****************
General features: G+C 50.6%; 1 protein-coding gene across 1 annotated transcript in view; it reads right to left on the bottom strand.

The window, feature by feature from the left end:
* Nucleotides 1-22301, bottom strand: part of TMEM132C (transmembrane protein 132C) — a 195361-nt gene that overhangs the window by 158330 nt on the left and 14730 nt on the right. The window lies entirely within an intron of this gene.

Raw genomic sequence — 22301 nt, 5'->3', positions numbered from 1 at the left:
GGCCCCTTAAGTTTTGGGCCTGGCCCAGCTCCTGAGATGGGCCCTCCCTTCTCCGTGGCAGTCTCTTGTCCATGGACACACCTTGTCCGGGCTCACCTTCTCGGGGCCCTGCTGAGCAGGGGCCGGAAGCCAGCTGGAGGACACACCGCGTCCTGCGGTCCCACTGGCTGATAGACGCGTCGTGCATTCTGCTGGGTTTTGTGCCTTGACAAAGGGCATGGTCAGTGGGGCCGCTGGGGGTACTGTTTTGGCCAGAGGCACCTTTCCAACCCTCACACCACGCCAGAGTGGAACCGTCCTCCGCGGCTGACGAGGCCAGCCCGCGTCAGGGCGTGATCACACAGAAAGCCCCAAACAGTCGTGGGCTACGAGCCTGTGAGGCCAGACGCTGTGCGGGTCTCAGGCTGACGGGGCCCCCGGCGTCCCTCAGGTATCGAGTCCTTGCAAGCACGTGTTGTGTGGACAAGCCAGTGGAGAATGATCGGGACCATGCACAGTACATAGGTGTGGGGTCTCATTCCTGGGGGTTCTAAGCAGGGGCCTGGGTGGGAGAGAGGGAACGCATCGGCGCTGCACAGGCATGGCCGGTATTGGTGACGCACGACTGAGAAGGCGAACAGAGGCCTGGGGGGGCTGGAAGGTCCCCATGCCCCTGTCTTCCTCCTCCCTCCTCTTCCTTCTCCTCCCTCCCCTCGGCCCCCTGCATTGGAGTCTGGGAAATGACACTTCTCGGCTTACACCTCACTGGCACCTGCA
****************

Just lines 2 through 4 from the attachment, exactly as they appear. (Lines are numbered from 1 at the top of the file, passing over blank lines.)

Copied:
The window, feature by feature from the left end:
* Nucleotides 1-22301, bottom strand: part of TMEM132C (transmembrane protein 132C) — a 195361-nt gene that overhangs the window by 158330 nt on the left and 14730 nt on the right. The window lies entirely within an intron of this gene.

Raw genomic sequence — 22301 nt, 5'->3', positions numbered from 1 at the left: